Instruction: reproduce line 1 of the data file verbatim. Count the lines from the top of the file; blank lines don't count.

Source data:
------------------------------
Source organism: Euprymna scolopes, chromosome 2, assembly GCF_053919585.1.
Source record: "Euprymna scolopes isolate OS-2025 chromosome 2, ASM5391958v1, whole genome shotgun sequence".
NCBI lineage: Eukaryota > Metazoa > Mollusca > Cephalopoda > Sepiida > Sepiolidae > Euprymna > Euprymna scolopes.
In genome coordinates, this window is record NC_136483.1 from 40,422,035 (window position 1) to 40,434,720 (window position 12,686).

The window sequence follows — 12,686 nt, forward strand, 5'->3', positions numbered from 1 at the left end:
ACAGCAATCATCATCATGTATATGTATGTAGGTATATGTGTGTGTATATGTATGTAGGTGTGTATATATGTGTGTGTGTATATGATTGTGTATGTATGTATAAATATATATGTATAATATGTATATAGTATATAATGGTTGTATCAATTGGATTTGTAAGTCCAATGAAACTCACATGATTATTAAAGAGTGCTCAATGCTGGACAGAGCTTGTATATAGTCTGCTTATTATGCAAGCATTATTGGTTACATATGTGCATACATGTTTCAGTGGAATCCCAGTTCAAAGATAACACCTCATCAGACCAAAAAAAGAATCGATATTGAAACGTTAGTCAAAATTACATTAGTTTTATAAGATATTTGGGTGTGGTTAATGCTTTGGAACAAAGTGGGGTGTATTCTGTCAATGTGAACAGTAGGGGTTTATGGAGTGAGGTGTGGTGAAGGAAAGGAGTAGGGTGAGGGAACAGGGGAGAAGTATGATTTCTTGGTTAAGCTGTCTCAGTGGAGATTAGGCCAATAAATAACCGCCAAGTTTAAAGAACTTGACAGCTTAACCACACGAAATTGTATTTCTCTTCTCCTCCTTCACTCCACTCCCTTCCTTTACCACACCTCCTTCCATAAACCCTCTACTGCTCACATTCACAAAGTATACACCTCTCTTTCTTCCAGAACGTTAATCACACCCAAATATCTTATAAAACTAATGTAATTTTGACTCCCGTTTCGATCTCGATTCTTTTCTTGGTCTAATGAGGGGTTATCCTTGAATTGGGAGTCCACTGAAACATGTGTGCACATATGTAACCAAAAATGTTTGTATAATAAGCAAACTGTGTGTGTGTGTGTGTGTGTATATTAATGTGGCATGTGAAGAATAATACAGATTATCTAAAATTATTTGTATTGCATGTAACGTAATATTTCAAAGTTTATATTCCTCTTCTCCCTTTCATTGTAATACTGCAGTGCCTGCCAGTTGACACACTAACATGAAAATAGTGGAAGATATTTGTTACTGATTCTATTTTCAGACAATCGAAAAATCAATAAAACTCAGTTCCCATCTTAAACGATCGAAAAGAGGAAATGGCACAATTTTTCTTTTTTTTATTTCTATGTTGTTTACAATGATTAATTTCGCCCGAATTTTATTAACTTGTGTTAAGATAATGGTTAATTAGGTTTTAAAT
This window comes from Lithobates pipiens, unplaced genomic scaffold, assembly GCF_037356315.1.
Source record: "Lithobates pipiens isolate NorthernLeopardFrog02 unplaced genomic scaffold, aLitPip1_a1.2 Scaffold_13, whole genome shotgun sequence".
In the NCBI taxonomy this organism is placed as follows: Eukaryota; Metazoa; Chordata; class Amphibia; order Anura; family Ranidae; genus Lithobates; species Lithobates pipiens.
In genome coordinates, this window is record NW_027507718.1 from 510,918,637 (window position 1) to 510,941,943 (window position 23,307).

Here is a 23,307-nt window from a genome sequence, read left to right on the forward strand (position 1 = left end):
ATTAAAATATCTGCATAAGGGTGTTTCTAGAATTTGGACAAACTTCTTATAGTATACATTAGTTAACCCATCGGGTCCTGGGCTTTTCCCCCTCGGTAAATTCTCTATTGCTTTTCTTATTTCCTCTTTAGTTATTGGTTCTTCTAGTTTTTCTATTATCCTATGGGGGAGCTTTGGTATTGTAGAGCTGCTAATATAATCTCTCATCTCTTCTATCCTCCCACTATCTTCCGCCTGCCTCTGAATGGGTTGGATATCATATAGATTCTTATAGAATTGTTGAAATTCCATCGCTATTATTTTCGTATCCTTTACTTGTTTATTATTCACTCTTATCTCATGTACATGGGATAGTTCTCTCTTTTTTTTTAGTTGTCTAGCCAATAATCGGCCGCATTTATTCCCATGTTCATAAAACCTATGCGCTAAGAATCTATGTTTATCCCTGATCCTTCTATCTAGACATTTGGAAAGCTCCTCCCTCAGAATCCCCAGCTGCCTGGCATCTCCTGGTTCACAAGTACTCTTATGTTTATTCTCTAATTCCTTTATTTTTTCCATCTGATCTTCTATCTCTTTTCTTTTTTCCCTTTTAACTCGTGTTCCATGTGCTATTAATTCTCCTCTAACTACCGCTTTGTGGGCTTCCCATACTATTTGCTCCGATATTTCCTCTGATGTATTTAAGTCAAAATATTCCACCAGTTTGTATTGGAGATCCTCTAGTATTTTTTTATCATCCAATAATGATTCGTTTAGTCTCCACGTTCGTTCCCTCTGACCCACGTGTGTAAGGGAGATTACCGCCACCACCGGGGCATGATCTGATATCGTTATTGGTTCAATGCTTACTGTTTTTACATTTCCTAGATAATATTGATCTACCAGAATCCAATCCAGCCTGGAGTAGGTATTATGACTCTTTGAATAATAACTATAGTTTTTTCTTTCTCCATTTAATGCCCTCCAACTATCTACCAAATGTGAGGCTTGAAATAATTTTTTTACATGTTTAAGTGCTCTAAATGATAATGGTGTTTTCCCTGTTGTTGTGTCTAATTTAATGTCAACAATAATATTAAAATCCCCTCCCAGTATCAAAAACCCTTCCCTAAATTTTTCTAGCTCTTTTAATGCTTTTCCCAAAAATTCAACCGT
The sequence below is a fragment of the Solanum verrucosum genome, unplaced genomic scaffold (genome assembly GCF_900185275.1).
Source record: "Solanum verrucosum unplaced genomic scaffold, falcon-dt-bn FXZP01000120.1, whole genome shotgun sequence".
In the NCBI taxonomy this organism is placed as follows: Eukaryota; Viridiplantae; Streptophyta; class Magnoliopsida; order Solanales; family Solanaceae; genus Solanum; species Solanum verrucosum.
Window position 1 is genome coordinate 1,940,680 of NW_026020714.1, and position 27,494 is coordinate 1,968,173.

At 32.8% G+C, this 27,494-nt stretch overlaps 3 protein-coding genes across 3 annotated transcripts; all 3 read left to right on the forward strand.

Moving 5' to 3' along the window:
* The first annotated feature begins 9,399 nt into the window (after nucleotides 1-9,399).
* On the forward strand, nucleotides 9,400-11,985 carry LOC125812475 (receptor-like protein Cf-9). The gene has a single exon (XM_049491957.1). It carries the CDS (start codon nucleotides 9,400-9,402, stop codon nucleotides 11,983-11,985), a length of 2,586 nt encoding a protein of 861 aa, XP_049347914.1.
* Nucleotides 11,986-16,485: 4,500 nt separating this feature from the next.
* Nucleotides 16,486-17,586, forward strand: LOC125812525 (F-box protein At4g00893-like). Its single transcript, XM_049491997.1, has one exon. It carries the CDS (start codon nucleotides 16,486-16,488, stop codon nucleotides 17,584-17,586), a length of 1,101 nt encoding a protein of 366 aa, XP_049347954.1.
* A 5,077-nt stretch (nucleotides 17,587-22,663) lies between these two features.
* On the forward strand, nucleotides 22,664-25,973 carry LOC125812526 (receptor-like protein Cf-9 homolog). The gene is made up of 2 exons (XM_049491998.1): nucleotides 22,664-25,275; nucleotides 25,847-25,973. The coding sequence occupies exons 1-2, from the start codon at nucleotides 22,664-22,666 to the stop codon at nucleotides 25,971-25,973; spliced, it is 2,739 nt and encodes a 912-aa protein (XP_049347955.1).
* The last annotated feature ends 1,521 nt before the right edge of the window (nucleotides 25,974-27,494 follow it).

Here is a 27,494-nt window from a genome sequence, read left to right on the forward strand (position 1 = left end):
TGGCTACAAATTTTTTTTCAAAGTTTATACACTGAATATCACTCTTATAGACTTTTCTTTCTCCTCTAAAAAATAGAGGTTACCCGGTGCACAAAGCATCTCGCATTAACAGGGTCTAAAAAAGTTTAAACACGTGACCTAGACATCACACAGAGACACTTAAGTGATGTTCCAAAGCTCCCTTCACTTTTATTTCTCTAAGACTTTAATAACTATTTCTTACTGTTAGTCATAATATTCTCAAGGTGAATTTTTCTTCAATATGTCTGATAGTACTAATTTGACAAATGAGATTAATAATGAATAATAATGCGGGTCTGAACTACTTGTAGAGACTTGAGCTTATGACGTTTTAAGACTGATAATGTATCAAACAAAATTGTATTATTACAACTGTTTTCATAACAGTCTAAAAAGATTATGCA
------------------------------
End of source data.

Source organism: Euprymna scolopes, chromosome 2, assembly GCF_053919585.1.